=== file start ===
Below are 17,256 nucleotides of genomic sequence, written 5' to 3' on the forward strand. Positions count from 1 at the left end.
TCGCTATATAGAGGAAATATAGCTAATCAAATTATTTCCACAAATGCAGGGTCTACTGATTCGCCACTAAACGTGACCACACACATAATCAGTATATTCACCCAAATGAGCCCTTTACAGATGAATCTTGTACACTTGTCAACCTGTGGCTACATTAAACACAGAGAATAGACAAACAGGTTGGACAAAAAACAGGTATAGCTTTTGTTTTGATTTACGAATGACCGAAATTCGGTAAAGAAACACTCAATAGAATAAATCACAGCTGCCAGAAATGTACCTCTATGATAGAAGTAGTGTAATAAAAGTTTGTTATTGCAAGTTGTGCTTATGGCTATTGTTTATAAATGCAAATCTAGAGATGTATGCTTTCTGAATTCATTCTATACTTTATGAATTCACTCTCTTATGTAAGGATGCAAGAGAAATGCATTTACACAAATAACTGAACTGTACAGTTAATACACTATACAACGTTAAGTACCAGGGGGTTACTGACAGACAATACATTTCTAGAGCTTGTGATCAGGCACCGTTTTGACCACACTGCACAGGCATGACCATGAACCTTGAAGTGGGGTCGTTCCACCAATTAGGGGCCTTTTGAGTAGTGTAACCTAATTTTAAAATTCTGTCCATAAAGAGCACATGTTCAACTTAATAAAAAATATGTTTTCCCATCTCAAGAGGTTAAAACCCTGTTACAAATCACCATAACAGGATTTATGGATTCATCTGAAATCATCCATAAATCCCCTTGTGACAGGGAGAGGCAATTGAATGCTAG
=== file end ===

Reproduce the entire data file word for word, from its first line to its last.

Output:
Below are 17,256 nucleotides of genomic sequence, written 5' to 3' on the forward strand. Positions count from 1 at the left end.
TCGCTATATAGAGGAAATATAGCTAATCAAATTATTTCCACAAATGCAGGGTCTACTGATTCGCCACTAAACGTGACCACACACATAATCAGTATATTCACCCAAATGAGCCCTTTACAGATGAATCTTGTACACTTGTCAACCTGTGGCTACATTAAACACAGAGAATAGACAAACAGGTTGGACAAAAAACAGGTATAGCTTTTGTTTTGATTTACGAATGACCGAAATTCGGTAAAGAAACACTCAATAGAATAAATCACAGCTGCCAGAAATGTACCTCTATGATAGAAGTAGTGTAATAAAAGTTTGTTATTGCAAGTTGTGCTTATGGCTATTGTTTATAAATGCAAATCTAGAGATGTATGCTTTCTGAATTCATTCTATACTTTATGAATTCACTCTCTTATGTAAGGATGCAAGAGAAATGCATTTACACAAATAACTGAACTGTACAGTTAATACACTATACAACGTTAAGTACCAGGGGGTTACTGACAGACAATACATTTCTAGAGCTTGTGATCAGGCACCGTTTTGACCACACTGCACAGGCATGACCATGAACCTTGAAGTGGGGTCGTTCCACCAATTAGGGGCCTTTTGAGTAGTGTAACCTAATTTTAAAATTCTGTCCATAAAGAGCACATGTTCAACTTAATAAAAAATATGTTTTCCCATCTCAAGAGGTTAAAACCCTGTTACAAATCACCATAACAGGATTTATGGATTCATCTGAAATCATCCATAAATCCCCTTGTGACAGGGAGAGGCAATTGAATGCTAG